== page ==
As part of ESA’s initiative to understand the place of GNSS in the 5G landscape, “the GINTO5G project was launched to support the 3GPP standardization activities and in order to carry out state-of-the-art field experiments and simulations, as well as assessing innovative techniques” remarks Miguel Manteiga Bautista, Head of ESA’s GNSS Evolutions & Strategy Division at the Directorate of Navigation. “For the hybrid positioning field-tests, ESA and its partners set up a collaboration with Deutsche Telekom, regarding the use of its 4G network in Munich including relevant information for positioning; and NovAtel, who provided state-of-the-art GNSS equipment and corrections services i.e. TerraStar-X”. The field-tests incorporated GNSS receivers (geodetic-grade, automotive-grade, and mass-market – see figures), inertial sensors and Software Defined Radios. This equipment was all integrated on two vehicles connected by Ultra-Wideband (UWB) modules to measure relative distance, and equipped with custom-made rooftop platforms to accommodate various configurations in parallel.

 

Detail design of experimental platforms - Car A (left) and Car B (right)
Detail design of experimental platforms - Car A (left) and Car B (right)

 

GNSS equipment installed in Car A.
GNSS equipment installed in Car A.

 

The two vehicles were driven in a platoon configuration for a week in order to cover carefully planned trajectories reaching all type of environments: from the least demanding (open-sky – around DLR´s site in Oberpfaffenhofen) to the most demanding (deep urban – Maxvorstadt Munich).

The next phase of the project will go through a thorough processing of gathered data and assessment of hybridization of the GNSS and terrestrial collected measurements. After this phase is concluded, additional field experiments are foreseen, first a similar campaign using drones to take place this summer (2019) aims to collecting GNSS data and LTE signals, and after, another experiment for investigating power consumption due to GNSS chip in IoT devices will take place.


5G GNSS Task Force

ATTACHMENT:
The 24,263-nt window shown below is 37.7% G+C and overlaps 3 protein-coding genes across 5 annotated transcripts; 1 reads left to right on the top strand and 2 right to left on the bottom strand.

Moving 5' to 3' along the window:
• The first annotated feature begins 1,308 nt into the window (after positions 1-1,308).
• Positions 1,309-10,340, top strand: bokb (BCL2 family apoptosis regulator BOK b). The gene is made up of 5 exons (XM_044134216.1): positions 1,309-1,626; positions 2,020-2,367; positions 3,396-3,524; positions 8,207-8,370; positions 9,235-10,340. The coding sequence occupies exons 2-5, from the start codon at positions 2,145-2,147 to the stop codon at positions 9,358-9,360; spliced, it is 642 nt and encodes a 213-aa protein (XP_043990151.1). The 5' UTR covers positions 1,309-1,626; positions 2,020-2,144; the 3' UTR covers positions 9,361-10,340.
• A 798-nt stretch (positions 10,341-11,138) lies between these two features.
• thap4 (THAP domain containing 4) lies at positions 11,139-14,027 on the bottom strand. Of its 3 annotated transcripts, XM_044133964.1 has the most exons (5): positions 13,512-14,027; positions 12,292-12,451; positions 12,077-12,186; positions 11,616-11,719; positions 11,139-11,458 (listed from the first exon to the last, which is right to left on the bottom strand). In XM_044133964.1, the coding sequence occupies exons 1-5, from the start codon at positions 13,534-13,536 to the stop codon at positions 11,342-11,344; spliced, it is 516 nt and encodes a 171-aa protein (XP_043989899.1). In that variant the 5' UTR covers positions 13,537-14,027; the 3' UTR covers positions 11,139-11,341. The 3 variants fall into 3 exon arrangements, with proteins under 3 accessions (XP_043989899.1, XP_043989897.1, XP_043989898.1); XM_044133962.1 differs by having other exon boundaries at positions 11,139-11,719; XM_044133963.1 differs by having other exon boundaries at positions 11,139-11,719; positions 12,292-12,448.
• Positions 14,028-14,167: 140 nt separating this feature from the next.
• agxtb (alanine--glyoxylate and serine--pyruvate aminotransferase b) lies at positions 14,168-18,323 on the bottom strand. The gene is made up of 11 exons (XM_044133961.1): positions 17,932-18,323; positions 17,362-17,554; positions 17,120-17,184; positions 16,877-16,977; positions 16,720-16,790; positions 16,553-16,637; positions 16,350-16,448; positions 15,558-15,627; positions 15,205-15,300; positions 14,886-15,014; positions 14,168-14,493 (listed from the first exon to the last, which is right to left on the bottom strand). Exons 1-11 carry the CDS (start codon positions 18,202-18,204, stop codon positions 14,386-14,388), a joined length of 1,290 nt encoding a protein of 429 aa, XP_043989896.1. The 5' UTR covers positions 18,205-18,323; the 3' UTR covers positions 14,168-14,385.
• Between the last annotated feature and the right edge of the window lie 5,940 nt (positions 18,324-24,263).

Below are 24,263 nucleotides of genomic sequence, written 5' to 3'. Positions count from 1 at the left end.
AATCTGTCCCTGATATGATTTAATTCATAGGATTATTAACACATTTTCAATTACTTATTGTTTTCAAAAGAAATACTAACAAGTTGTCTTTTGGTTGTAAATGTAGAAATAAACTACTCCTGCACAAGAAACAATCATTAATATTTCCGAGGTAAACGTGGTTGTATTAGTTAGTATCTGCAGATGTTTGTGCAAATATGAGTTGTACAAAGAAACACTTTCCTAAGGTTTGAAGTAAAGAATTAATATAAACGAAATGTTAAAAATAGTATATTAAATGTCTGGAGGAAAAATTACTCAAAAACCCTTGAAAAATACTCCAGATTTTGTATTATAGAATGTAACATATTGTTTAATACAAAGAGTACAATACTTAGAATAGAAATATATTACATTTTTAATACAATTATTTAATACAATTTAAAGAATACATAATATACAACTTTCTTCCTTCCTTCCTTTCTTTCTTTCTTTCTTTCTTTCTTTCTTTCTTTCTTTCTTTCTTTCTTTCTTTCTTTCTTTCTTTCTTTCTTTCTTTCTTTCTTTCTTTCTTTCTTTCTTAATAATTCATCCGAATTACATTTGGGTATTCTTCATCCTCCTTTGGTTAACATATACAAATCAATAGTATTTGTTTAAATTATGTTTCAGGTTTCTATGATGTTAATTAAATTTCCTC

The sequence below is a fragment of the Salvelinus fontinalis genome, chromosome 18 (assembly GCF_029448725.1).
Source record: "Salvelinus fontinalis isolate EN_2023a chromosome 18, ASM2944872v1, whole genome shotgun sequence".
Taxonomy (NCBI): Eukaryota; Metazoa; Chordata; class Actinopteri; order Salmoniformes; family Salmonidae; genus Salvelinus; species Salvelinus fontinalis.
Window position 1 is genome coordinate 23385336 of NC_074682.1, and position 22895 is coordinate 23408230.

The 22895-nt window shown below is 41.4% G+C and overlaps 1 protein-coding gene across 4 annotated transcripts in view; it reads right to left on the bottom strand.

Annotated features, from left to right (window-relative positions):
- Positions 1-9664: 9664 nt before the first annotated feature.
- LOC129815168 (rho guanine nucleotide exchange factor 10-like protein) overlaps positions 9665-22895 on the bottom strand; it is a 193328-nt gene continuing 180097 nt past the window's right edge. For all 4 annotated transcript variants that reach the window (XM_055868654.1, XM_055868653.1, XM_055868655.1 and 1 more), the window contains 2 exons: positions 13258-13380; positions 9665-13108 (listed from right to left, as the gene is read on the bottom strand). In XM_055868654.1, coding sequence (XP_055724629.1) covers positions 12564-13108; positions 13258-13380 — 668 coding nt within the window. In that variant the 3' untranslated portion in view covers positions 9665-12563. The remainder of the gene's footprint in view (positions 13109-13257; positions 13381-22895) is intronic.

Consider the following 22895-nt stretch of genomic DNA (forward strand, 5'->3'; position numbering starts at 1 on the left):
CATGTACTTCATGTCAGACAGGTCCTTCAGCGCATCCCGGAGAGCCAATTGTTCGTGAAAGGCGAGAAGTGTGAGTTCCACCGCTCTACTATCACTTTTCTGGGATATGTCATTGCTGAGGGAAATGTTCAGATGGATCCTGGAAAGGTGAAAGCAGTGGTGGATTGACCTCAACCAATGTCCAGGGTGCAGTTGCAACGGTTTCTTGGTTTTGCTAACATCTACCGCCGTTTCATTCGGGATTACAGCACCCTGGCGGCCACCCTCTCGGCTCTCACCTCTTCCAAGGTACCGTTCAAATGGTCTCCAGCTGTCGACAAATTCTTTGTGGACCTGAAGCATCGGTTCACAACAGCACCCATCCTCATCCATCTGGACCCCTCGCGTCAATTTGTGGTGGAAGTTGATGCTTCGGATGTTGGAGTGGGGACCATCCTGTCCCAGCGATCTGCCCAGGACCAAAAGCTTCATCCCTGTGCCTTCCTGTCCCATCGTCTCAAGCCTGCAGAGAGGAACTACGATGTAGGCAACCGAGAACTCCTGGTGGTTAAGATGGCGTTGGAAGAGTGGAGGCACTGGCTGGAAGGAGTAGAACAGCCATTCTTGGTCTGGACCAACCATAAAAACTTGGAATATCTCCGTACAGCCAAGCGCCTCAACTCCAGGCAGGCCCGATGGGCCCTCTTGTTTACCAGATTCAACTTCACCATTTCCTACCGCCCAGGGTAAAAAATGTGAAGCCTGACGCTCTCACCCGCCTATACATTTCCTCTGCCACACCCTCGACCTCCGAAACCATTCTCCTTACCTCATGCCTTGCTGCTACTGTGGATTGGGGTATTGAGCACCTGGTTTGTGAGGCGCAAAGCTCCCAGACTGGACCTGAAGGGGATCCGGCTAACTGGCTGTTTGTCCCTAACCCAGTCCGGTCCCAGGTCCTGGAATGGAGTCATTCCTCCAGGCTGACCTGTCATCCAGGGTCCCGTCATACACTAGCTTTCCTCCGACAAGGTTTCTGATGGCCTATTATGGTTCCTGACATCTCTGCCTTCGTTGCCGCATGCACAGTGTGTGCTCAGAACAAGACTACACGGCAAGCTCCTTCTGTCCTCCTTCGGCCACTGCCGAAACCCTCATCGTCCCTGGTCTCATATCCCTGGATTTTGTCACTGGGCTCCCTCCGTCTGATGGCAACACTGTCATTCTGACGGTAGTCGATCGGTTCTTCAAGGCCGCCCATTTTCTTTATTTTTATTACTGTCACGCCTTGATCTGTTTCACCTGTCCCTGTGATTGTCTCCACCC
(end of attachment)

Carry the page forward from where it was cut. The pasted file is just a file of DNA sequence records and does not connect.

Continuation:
ESA oversaw this initial field test campaign as part of its 5G GNSS Task Force, coordinated with the European Commission and the European GNSS Agency through the Horizon 2020 Framework Programme for Research and Innovation in Satellite Navigation.The field test campaign was undertaken by DLR and the GMV company, with contributions by engineers from NovAtel, u-blox and Deutsche Telekom as well as ESA.In 2016 the 5G GNSS Task Force within H2020 took the initiative to shape the support of high-accuracy positioning services in 4G and 5G networks, to contribute to the 3rd Generation Partnership Project, 3GPP, worldwide standardisation effort.These field tests are executed within the GNSS Integration into 5G wireless networks or GINTO5G project. Undertaken through ESA’s European GNSS Evolution Programme, this project is being is executed by a consortium composed by GMV, Universitat Autonoma de Barcelona (UAB), DLR, u-blox and Telefonica I+D. Currently, UAB is involved in the thorough processing of all the data gathered during the field test campaign, leading into models and simulation tools and possibly additional field experiments.

References:

[1]       Prieto-Cerdeira R., Ries L., Grec F., Cioni S., de Gaudenzi R., Manteiga-Bautista M., “The role of GNSS in 5G Wireless Networks”, NAVITEC 2018, December 2018.

[2]       3GPP TR 22.872, “Study on positioning use cases (FS_5G_ HYPOS)”, v.16.1.0. 2018-09. 

[3]       3GPP TS 22.261, “Service requirements for the 5G system”, v16.7.0 3GPP Release 16, 2019-03.

[4]       3GPP RP-170813, “New WID: UE Positioning Accuracy Enhancements for LTE”, Nokia, Alcatel-Lucent Shanghai Bell, RAN#75, Dubrovnik, Croatia, March 2017.

[5]       3GPP TS 36.366. “Evolved Universal Terrestrial Radio Access (E-UTRA); LTE Positioning Protocol (LPP)”, v15.3.0, Release 15, 2019-03.

Points of Contact:

ESA 5G GNSS Task Force Coordinator - Roberto Prieto-Cerdeira - Roberto.Prieto.Cerdeira@esa.int

GINTO5G Technical Officer – Florin-Catalin Grec - Florin-Catalin.Grec@esa.int